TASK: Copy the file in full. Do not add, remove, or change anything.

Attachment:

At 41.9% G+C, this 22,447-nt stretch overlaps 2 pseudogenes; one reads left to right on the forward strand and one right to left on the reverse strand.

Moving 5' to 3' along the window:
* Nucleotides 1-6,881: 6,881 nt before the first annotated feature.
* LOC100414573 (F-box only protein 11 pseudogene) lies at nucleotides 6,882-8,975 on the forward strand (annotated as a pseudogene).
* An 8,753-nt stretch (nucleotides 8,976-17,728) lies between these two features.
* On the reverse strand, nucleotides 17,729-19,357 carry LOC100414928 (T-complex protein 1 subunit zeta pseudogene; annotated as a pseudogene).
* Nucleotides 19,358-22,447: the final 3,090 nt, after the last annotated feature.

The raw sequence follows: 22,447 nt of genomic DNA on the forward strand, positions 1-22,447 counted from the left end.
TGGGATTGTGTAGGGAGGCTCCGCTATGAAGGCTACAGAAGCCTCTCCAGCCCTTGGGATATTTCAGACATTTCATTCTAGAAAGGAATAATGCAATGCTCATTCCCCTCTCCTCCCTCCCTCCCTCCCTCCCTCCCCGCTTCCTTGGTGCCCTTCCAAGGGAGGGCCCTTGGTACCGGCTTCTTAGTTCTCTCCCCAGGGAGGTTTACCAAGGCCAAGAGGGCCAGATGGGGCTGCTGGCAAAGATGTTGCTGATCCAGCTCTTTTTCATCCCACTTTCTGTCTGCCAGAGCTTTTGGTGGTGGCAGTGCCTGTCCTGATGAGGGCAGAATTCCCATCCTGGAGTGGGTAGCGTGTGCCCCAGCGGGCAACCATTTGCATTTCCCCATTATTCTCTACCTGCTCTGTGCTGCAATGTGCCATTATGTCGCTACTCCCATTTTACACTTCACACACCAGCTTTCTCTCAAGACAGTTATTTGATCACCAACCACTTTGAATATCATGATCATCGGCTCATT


At 41.9% G+C, this 22,447-nt stretch overlaps 2 pseudogenes; one reads left to right on the forward strand and one right to left on the reverse strand.

Moving 5' to 3' along the window:
* Nucleotides 1-6,881: 6,881 nt before the first annotated feature.
* LOC100414573 (F-box only protein 11 pseudogene) lies at nucleotides 6,882-8,975 on the forward strand (annotated as a pseudogene).
* An 8,753-nt stretch (nucleotides 8,976-17,728) lies between these two features.
* On the reverse strand, nucleotides 17,729-19,357 carry LOC100414928 (T-complex protein 1 subunit zeta pseudogene; annotated as a pseudogene).
* Nucleotides 19,358-22,447: the final 3,090 nt, after the last annotated feature.

The raw sequence follows: 22,447 nt of genomic DNA on the forward strand, positions 1-22,447 counted from the left end.
TGGGATTGTGTAGGGAGGCTCCGCTATGAAGGCTACAGAAGCCTCTCCAGCCCTTGGGATATTTCAGACATTTCATTCTAGAAAGGAATAATGCAATGCTCATTCCCCTCTCCTCCCTCCCTCCCTCCCTCCCTCCCCGCTTCCTTGGTGCCCTTCCAAGGGAGGGCCCTTGGTACCGGCTTCTTAGTTCTCTCCCCAGGGAGGTTTACCAAGGCCAAGAGGGCCAGATGGGGCTGCTGGCAAAGATGTTGCTGATCCAGCTCTTTTTCATCCCACTTTCTGTCTGCCAGAGCTTTTGGTGGTGGCAGTGCCTGTCCTGATGAGGGCAGAATTCCCATCCTGGAGTGGGTAGCGTGTGCCCCAGCGGGCAACCATTTGCATTTCCCCATTATTCTCTACCTGCTCTGTGCTGCAATGTGCCATTATGTCGCTACTCCCATTTTACACTTCACACACCAGCTTTCTCTCAAGACAGTTATTTGATCACCAACCACTTTGAATATCATGATCATCGGCTCATT